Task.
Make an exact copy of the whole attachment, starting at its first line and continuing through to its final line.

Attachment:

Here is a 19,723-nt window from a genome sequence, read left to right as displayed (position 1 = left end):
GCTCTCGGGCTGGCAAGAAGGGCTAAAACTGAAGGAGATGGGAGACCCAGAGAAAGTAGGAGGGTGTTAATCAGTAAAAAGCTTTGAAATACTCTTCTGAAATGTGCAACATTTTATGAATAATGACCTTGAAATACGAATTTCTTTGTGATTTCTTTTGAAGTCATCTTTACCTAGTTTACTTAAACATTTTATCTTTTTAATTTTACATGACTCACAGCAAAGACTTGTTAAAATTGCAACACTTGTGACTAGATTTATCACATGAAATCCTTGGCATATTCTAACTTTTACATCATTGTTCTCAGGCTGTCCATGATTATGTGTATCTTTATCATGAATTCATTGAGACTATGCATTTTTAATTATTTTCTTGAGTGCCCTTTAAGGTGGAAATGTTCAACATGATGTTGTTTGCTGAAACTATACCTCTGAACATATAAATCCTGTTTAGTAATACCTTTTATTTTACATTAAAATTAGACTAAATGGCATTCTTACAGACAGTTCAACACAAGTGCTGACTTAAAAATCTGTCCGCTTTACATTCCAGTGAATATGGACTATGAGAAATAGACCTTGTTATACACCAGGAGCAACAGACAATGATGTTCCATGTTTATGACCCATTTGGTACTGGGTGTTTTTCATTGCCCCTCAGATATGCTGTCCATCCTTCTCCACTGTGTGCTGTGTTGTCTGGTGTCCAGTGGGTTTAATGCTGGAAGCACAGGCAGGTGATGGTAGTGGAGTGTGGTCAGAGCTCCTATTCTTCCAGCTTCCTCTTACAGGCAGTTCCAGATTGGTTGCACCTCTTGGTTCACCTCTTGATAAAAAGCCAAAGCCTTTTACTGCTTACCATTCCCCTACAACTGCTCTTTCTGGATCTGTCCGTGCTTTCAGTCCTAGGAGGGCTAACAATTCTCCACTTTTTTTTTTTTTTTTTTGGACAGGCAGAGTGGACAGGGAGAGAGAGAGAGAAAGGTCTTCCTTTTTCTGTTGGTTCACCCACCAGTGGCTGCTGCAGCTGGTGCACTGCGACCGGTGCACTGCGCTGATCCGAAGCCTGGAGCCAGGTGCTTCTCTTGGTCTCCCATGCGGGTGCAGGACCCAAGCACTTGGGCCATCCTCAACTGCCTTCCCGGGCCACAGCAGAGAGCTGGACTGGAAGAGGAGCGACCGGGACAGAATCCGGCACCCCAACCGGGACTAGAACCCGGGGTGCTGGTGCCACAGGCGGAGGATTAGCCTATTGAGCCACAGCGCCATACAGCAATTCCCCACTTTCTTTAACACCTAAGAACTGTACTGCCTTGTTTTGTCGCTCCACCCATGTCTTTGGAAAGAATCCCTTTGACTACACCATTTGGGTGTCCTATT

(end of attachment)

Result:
Here is a 19,723-nt window from a genome sequence, read left to right as displayed (position 1 = left end):
GCTCTCGGGCTGGCAAGAAGGGCTAAAACTGAAGGAGATGGGAGACCCAGAGAAAGTAGGAGGGTGTTAATCAGTAAAAAGCTTTGAAATACTCTTCTGAAATGTGCAACATTTTATGAATAATGACCTTGAAATACGAATTTCTTTGTGATTTCTTTTGAAGTCATCTTTACCTAGTTTACTTAAACATTTTATCTTTTTAATTTTACATGACTCACAGCAAAGACTTGTTAAAATTGCAACACTTGTGACTAGATTTATCACATGAAATCCTTGGCATATTCTAACTTTTACATCATTGTTCTCAGGCTGTCCATGATTATGTGTATCTTTATCATGAATTCATTGAGACTATGCATTTTTAATTATTTTCTTGAGTGCCCTTTAAGGTGGAAATGTTCAACATGATGTTGTTTGCTGAAACTATACCTCTGAACATATAAATCCTGTTTAGTAATACCTTTTATTTTACATTAAAATTAGACTAAATGGCATTCTTACAGACAGTTCAACACAAGTGCTGACTTAAAAATCTGTCCGCTTTACATTCCAGTGAATATGGACTATGAGAAATAGACCTTGTTATACACCAGGAGCAACAGACAATGATGTTCCATGTTTATGACCCATTTGGTACTGGGTGTTTTTCATTGCCCCTCAGATATGCTGTCCATCCTTCTCCACTGTGTGCTGTGTTGTCTGGTGTCCAGTGGGTTTAATGCTGGAAGCACAGGCAGGTGATGGTAGTGGAGTGTGGTCAGAGCTCCTATTCTTCCAGCTTCCTCTTACAGGCAGTTCCAGATTGGTTGCACCTCTTGGTTCACCTCTTGATAAAAAGCCAAAGCCTTTTACTGCTTACCATTCCCCTACAACTGCTCTTTCTGGATCTGTCCGTGCTTTCAGTCCTAGGAGGGCTAACAATTCTCCACTTTTTTTTTTTTTTTTTTGGACAGGCAGAGTGGACAGGGAGAGAGAGAGAGAAAGGTCTTCCTTTTTCTGTTGGTTCACCCACCAGTGGCTGCTGCAGCTGGTGCACTGCGACCGGTGCACTGCGCTGATCCGAAGCCTGGAGCCAGGTGCTTCTCTTGGTCTCCCATGCGGGTGCAGGACCCAAGCACTTGGGCCATCCTCAACTGCCTTCCCGGGCCACAGCAGAGAGCTGGACTGGAAGAGGAGCGACCGGGACAGAATCCGGCACCCCAACCGGGACTAGAACCCGGGGTGCTGGTGCCACAGGCGGAGGATTAGCCTATTGAGCCACAGCGCCATACAGCAATTCCCCACTTTCTTTAACACCTAAGAACTGTACTGCCTTGTTTTGTCGCTCCACCCATGTCTTTGGAAAGAATCCCTTTGACTACACCATTTGGGTGTCCTATT